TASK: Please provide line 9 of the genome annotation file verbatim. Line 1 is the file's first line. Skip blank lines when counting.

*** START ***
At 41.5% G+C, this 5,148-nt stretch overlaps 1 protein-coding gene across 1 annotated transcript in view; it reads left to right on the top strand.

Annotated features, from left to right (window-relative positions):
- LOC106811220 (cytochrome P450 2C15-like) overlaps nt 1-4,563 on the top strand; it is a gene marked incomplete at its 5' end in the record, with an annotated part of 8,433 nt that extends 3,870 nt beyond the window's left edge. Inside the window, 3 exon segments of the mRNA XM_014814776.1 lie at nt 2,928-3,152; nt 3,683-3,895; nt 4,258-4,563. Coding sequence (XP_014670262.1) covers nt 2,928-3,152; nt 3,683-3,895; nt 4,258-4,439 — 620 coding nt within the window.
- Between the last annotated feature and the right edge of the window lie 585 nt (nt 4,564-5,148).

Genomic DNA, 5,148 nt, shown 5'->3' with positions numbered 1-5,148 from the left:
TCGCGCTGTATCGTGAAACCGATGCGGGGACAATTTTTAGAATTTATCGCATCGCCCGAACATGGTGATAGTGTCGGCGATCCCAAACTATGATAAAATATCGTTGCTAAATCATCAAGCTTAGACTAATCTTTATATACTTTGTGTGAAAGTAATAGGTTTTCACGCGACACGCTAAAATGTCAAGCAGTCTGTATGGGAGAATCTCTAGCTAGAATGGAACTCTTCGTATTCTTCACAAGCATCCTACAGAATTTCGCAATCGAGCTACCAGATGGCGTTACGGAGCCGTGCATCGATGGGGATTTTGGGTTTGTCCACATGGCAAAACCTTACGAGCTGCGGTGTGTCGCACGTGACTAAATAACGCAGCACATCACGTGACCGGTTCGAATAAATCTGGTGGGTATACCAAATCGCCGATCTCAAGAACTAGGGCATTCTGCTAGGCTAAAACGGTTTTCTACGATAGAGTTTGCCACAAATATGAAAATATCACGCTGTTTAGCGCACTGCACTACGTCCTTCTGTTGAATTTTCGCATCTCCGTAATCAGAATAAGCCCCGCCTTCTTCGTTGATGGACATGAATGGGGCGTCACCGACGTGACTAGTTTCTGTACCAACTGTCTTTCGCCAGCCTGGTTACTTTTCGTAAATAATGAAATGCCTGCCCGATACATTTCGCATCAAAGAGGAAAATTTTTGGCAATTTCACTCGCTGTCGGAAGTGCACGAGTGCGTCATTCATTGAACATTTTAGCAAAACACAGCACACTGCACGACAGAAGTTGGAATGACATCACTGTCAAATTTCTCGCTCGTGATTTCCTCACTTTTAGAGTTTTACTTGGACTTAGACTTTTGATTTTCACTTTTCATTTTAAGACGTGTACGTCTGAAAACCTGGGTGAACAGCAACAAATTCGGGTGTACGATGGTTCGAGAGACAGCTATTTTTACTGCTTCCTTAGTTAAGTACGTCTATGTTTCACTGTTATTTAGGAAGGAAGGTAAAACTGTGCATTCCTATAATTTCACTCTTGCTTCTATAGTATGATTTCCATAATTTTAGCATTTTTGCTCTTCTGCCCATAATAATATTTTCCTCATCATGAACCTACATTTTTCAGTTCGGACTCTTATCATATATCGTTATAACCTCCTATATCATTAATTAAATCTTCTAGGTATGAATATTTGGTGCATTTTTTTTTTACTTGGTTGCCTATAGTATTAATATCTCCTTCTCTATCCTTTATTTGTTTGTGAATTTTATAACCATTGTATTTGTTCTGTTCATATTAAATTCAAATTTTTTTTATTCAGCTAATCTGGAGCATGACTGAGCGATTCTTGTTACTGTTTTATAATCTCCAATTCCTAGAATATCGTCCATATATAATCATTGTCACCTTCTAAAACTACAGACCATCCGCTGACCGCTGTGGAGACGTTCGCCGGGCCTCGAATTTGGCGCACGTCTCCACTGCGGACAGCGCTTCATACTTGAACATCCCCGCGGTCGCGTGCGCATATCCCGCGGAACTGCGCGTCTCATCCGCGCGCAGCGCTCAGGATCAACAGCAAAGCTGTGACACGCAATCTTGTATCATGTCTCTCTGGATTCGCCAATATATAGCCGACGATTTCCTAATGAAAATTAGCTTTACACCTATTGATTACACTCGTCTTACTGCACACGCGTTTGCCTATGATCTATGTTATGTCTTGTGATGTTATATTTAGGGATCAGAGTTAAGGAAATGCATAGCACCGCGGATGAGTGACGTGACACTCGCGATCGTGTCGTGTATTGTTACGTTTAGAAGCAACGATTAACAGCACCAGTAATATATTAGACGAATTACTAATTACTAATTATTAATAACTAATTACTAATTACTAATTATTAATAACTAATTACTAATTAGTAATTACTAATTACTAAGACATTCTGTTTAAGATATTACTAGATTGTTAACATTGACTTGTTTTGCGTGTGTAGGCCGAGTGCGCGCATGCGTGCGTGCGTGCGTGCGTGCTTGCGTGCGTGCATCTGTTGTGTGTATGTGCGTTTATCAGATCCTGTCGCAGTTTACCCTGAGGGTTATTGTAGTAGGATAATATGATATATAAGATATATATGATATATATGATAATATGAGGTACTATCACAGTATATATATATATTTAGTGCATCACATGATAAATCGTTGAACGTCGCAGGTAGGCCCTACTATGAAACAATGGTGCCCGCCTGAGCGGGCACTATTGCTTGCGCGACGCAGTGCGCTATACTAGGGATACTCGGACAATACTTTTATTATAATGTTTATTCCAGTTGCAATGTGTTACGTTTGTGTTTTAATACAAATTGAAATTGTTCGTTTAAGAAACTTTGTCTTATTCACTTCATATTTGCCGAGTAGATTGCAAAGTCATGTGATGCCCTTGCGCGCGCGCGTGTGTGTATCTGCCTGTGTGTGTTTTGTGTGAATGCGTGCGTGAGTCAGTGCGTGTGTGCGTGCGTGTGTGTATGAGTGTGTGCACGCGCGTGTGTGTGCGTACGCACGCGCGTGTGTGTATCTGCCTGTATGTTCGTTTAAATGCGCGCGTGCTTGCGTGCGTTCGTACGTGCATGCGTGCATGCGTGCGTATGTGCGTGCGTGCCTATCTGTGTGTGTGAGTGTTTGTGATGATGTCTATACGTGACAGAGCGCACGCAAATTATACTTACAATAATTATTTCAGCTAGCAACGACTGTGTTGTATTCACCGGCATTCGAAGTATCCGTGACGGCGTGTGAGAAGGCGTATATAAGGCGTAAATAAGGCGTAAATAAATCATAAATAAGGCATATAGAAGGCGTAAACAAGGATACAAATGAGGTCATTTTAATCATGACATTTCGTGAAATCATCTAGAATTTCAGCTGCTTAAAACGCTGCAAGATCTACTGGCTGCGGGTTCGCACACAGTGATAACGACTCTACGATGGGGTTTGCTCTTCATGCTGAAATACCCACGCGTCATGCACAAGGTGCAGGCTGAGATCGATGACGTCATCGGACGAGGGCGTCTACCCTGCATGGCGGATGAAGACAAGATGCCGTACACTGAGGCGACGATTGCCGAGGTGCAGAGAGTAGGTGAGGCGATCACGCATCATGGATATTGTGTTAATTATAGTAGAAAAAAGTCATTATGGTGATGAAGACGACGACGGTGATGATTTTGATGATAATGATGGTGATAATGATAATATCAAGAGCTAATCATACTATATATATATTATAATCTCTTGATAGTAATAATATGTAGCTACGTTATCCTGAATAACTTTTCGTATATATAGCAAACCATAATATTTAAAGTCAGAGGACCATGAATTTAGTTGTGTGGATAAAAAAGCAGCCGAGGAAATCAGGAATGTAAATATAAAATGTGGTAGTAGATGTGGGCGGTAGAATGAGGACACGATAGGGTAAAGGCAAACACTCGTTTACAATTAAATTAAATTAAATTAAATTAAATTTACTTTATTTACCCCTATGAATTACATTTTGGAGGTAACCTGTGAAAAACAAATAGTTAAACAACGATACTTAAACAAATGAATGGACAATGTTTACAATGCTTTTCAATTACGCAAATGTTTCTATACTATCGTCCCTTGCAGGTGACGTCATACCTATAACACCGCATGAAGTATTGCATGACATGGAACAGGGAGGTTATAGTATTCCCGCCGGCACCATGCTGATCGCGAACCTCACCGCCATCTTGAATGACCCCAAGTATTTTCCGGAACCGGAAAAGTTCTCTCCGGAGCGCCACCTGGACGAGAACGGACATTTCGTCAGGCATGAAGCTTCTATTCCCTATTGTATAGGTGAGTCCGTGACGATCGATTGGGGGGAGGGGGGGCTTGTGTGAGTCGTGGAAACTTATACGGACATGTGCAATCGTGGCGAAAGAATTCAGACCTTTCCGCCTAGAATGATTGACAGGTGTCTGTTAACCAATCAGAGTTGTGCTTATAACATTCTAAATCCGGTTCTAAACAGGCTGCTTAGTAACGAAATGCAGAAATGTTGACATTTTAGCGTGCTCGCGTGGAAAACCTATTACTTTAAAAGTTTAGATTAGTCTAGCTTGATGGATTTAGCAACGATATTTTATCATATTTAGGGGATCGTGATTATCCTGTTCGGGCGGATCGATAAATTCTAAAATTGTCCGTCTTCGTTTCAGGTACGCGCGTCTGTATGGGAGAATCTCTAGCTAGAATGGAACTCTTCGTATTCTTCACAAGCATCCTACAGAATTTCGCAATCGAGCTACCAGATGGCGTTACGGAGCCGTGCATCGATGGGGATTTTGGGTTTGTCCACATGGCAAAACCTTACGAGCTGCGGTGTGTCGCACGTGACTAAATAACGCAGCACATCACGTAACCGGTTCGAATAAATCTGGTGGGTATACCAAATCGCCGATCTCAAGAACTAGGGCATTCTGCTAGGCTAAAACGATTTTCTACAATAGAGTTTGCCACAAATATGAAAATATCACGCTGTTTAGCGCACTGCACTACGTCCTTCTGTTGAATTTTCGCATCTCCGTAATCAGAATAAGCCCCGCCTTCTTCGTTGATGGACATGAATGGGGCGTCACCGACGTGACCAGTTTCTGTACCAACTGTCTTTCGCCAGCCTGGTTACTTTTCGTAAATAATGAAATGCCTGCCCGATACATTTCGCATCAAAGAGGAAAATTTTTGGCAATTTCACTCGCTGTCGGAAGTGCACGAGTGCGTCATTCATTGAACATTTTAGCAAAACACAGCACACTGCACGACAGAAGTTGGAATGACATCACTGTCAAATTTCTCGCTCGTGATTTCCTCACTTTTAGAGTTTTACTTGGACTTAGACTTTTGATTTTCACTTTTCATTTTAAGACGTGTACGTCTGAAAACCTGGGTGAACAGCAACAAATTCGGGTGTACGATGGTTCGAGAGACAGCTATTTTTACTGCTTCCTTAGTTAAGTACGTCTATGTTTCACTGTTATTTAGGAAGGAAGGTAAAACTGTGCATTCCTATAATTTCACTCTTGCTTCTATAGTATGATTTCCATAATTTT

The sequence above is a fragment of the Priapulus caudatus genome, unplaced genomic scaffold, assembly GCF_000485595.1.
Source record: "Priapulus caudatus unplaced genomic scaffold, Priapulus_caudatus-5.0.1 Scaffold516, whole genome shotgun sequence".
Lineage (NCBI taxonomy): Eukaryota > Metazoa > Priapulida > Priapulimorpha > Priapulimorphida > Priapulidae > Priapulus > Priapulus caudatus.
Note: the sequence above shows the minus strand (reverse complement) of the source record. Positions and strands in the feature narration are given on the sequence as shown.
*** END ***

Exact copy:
Lineage (NCBI taxonomy): Eukaryota > Metazoa > Priapulida > Priapulimorpha > Priapulimorphida > Priapulidae > Priapulus > Priapulus caudatus.